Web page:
Desperate 96-year-old woman stuck in hospital for 100 days due to housing shortage

William and Sheila Glass, 94 and 96, have been separated in a 'heartbreaking nightmare' due to housing shortages. (SWNS)
William and Sheila Glass, 94 and 96, have been separated in a 'heartbreaking nightmare' due to housing shortages. (SWNS)

A 96-year-old stuck in hospital and separated from her husband for 100 days due to housing shortages has pleaded to be allowed home.

Sheila Glass broke her neck during a fall at home and was sent to Liskeard Hospital in Cornwall.

But even though she was declared medically fit to leave 100 days ago, the couple's home has been declared unsafe by occupational therapists, meaning she has been told she can't go back there.

The couple have been put on the Cornwall housing register but a shortage means she cannot leave hospital. Instead, she has been stuck there while her husband of 74 years, William, has had to move to his daughter's home.

William and Sheila Glass, 94 and 96 respectively, are reunited during a hospital visit. A couple in their 90s who have rarely ever been apart have been separated in a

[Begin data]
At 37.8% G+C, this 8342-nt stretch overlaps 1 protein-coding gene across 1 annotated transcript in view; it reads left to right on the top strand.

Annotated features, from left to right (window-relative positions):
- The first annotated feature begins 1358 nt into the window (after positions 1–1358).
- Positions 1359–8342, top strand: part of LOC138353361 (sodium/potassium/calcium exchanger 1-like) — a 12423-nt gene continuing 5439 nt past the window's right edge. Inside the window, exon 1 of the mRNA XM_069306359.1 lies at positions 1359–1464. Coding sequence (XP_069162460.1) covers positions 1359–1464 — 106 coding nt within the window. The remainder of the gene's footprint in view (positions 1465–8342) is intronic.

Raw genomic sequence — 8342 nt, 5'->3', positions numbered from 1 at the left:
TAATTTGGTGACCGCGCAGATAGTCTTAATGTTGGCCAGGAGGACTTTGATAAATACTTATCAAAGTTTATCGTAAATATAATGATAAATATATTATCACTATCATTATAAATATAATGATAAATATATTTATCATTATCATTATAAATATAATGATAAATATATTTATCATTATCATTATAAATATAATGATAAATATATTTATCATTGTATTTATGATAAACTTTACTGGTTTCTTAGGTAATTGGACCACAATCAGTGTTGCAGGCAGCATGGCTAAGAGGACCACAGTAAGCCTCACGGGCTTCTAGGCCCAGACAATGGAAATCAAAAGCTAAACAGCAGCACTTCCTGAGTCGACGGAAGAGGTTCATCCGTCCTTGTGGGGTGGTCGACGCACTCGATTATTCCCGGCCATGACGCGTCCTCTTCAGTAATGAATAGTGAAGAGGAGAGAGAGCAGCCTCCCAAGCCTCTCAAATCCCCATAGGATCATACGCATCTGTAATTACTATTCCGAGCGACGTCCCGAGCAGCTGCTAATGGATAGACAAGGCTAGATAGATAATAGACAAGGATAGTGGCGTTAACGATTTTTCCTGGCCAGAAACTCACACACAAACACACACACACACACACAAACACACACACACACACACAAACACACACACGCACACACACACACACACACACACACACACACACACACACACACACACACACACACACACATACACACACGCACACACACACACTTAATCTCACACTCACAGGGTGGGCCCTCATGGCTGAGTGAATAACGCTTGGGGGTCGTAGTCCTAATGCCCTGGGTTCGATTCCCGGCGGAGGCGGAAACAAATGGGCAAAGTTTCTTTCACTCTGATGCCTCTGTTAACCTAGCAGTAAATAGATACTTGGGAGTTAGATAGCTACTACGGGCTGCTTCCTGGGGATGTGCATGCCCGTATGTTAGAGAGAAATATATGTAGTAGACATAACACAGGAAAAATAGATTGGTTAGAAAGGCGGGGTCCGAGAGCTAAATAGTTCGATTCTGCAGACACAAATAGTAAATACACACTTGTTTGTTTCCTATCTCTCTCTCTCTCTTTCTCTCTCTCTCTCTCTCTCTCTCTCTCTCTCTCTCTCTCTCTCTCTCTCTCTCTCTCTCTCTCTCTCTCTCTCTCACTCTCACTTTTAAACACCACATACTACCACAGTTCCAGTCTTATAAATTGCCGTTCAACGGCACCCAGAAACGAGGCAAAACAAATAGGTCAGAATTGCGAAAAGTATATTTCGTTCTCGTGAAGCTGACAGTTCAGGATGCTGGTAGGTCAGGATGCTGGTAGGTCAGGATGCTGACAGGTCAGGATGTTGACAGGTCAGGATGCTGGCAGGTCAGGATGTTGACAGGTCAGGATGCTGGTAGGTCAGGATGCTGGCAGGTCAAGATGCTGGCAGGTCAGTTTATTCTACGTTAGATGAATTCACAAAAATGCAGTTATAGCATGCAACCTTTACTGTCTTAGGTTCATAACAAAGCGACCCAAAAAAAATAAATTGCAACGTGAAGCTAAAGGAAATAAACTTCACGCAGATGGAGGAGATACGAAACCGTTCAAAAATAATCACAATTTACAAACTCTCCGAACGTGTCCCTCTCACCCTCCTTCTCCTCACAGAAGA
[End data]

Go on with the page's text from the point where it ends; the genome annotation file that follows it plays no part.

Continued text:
Sheila's family has warned she is getting more depressed and that their lives are at a standstill. (SWNS)

Shelia said in a video about her situation: "I have been here 100 days and I just want to be home with my husband."

She adds: 'I'm a celebrity, get me out of here'' next to her husband, who she has previously rarely been parted from apart from when he was away serving in the Royal Navy.

Cornwall Council has cited "extreme pressure" as to why it is unable to find suitable accommodation.